The mental health workers basically did everything the charge nurse requested or didn’t want to do. One of the main things was to check patients in, remove all sharps (anything a patient could use to harm himself) do vital signs, explain the rules and expectations of the floor and develop the treatment plan.
The patients who were considered a danger to themselves would be put on suicide watch. There were two stages of suicide watch, the 24-hour one-on-one and the 15 minute increment checks. I was always nervous when there was a one-on-one suicide watch; it was necessary to be within sight and sound of the patient at all times. Even the door to the bathroom had to be cracked open.
It was also the mental health workers’ role to accompany a patient to the emergency room if anything medical came up. I did not like going to the hospital with patients. For me, going to the doctor is personal; I was always uncomfortable being there while the patient was being examined and tested.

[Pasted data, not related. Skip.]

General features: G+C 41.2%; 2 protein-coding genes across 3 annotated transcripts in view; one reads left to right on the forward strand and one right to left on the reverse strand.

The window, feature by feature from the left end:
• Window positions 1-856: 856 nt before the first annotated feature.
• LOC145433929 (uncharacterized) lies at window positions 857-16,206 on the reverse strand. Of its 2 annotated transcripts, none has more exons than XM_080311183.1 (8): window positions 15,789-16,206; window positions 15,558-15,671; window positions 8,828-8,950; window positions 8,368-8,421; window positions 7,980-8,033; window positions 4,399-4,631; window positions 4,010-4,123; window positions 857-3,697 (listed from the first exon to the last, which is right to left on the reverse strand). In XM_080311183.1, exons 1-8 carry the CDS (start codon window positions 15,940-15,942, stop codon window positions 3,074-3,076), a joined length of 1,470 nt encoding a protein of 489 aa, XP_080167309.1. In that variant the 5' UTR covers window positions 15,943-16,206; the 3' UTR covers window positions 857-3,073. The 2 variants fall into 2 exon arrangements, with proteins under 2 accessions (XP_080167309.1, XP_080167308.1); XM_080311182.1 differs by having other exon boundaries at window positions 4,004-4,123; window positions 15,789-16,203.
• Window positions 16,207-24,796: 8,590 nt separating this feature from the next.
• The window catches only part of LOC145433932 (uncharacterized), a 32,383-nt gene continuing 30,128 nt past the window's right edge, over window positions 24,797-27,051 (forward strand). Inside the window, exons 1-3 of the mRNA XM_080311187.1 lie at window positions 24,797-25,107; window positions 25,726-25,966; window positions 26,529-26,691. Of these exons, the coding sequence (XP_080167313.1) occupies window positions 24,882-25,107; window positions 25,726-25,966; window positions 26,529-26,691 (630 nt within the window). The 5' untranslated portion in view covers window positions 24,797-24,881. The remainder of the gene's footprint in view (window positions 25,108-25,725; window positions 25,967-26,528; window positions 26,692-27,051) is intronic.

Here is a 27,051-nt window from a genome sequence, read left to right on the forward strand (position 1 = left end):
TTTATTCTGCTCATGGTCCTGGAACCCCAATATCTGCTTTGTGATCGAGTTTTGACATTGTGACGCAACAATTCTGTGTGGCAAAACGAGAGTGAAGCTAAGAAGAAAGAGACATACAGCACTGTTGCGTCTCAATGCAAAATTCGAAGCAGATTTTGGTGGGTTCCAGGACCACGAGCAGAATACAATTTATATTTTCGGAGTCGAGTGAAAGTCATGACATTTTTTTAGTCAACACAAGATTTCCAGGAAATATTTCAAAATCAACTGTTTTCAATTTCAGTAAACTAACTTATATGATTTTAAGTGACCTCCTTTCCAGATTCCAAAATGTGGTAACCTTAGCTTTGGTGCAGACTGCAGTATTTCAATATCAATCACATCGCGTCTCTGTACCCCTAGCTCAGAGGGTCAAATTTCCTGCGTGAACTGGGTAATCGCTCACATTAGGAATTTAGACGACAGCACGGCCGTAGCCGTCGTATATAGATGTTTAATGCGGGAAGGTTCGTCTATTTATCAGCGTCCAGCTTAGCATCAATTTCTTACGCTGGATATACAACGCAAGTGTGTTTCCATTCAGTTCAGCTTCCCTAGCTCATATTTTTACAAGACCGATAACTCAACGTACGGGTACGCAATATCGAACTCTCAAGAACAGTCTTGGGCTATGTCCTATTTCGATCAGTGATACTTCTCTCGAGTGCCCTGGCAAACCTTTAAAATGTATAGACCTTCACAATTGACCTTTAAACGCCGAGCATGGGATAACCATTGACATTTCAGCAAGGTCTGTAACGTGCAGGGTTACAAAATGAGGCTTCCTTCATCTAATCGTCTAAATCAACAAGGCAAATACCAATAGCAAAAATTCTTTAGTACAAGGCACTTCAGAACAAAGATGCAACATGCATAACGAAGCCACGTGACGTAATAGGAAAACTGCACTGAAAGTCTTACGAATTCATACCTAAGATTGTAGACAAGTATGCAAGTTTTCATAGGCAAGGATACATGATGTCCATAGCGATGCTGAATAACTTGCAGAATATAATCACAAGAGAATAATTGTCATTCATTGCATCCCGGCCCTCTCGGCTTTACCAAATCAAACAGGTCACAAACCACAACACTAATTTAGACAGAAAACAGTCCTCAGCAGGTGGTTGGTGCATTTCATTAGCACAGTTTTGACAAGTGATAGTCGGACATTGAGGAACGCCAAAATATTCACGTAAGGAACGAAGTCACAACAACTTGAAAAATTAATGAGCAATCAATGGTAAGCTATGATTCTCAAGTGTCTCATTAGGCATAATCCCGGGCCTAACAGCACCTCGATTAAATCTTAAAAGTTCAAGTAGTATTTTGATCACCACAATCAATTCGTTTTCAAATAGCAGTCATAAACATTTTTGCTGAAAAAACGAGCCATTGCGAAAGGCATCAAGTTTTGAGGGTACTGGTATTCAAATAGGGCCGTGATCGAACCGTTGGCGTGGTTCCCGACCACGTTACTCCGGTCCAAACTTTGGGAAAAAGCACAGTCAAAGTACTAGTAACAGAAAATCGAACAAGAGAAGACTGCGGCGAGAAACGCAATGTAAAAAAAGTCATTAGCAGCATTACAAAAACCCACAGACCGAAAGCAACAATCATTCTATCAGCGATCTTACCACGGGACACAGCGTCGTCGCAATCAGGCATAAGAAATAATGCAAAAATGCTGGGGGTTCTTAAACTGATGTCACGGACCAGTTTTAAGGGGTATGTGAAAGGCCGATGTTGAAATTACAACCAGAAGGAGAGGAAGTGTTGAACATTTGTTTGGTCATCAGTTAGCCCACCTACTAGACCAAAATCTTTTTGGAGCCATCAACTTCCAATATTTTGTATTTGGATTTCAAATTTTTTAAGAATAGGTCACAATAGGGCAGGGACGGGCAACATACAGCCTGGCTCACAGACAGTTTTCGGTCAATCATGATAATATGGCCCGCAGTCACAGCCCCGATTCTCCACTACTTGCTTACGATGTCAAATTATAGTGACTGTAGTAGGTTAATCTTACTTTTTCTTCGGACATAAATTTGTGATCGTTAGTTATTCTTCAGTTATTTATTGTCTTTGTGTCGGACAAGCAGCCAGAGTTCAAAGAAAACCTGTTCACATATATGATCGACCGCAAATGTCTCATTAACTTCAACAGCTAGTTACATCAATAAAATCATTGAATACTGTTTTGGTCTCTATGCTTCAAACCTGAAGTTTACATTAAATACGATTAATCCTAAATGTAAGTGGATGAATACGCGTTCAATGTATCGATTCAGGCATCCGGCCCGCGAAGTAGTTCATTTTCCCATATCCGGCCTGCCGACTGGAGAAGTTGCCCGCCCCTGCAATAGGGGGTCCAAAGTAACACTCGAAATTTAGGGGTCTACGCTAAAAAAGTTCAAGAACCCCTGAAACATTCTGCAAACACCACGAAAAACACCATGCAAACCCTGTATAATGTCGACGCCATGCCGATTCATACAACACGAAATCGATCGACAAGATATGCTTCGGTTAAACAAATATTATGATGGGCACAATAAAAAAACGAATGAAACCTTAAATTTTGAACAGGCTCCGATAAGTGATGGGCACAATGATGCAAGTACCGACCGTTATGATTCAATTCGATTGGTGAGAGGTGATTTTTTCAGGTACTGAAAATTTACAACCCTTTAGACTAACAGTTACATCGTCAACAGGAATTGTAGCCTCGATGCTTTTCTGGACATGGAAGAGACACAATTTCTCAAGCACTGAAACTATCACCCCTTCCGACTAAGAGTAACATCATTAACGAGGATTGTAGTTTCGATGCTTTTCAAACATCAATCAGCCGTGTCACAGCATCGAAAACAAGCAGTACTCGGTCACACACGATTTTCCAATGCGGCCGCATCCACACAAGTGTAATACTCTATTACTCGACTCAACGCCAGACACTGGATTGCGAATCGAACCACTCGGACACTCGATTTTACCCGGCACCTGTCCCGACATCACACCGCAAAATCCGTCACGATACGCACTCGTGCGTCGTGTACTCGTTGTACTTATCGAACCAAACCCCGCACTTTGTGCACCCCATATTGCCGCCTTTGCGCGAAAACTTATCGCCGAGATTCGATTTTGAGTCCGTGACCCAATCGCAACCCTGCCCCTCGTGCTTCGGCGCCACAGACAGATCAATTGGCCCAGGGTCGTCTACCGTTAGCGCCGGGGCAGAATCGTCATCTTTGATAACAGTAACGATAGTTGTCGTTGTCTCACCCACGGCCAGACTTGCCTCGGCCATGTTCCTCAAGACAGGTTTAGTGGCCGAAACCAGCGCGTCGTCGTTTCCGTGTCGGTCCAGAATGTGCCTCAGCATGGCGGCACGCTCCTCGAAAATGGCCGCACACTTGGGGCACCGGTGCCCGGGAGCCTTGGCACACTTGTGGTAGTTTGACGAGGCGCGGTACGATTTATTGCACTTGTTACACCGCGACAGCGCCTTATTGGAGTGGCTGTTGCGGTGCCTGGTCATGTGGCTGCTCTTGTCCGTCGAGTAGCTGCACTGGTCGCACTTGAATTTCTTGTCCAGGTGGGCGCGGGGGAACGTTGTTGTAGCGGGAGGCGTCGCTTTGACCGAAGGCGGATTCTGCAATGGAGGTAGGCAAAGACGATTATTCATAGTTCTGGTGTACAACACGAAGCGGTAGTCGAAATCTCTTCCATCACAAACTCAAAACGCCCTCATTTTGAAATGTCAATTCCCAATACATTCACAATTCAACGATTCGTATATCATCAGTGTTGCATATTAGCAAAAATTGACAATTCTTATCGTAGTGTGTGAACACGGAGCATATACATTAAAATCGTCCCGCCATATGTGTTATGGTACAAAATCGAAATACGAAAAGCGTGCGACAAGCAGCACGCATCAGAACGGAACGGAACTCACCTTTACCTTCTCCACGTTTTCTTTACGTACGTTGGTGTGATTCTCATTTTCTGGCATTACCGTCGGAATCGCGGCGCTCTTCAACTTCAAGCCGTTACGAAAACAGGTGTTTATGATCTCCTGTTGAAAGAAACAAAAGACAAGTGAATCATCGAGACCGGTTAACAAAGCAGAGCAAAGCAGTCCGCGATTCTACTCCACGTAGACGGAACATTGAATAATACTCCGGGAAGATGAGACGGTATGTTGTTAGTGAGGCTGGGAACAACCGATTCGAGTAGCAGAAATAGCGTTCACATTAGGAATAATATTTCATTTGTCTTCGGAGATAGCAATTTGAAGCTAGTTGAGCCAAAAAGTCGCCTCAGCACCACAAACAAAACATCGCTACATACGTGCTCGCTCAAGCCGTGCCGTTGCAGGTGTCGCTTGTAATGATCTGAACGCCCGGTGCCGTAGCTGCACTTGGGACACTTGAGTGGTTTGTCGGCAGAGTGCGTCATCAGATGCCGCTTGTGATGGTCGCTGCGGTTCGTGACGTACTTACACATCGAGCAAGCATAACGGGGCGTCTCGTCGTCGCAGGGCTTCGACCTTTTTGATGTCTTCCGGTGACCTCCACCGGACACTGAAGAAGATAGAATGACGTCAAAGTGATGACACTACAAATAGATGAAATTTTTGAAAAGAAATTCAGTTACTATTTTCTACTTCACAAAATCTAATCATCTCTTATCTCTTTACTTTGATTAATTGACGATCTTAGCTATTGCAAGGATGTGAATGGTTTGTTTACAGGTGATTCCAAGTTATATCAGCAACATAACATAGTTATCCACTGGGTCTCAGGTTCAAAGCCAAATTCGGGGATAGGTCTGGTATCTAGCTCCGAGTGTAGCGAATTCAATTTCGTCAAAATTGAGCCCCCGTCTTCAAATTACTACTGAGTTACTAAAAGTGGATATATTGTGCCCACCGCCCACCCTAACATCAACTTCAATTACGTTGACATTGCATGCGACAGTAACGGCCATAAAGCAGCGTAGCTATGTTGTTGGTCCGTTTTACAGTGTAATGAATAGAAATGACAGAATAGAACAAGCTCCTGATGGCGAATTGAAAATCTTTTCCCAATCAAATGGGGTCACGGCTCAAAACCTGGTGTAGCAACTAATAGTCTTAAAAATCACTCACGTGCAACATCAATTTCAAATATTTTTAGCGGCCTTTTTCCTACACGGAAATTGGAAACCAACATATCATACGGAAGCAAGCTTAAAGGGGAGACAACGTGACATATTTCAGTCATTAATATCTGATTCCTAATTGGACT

Mounds of Paperwork
A big part of the mental health world is documentation. In the psychiatric hospital documentation was required on each patient every shift. Every staff member was assigned a group of patients to monitor and report on. It wasn’t uncommon for the psychiatrist to dispute the unit staff’s reports of progress. The documentation had to prove to the insurance company that the patient needed to be hospitalized. I always thought it was a shame that a person’s illness is based on money; the amount the insurance pays and the amount the doctor makes. I had a hard time with these issues.
On the rare occasions when a patient became aggressive, the staff would have no option but to engage in a non-violent physical intervention to restrain and maintain the safety of the patient and those around him. These situations required all staff assistance and the leader, usually the head nurse, dictated each person’s role. The worst physical restraint I ever participated in was on the adolescent unit.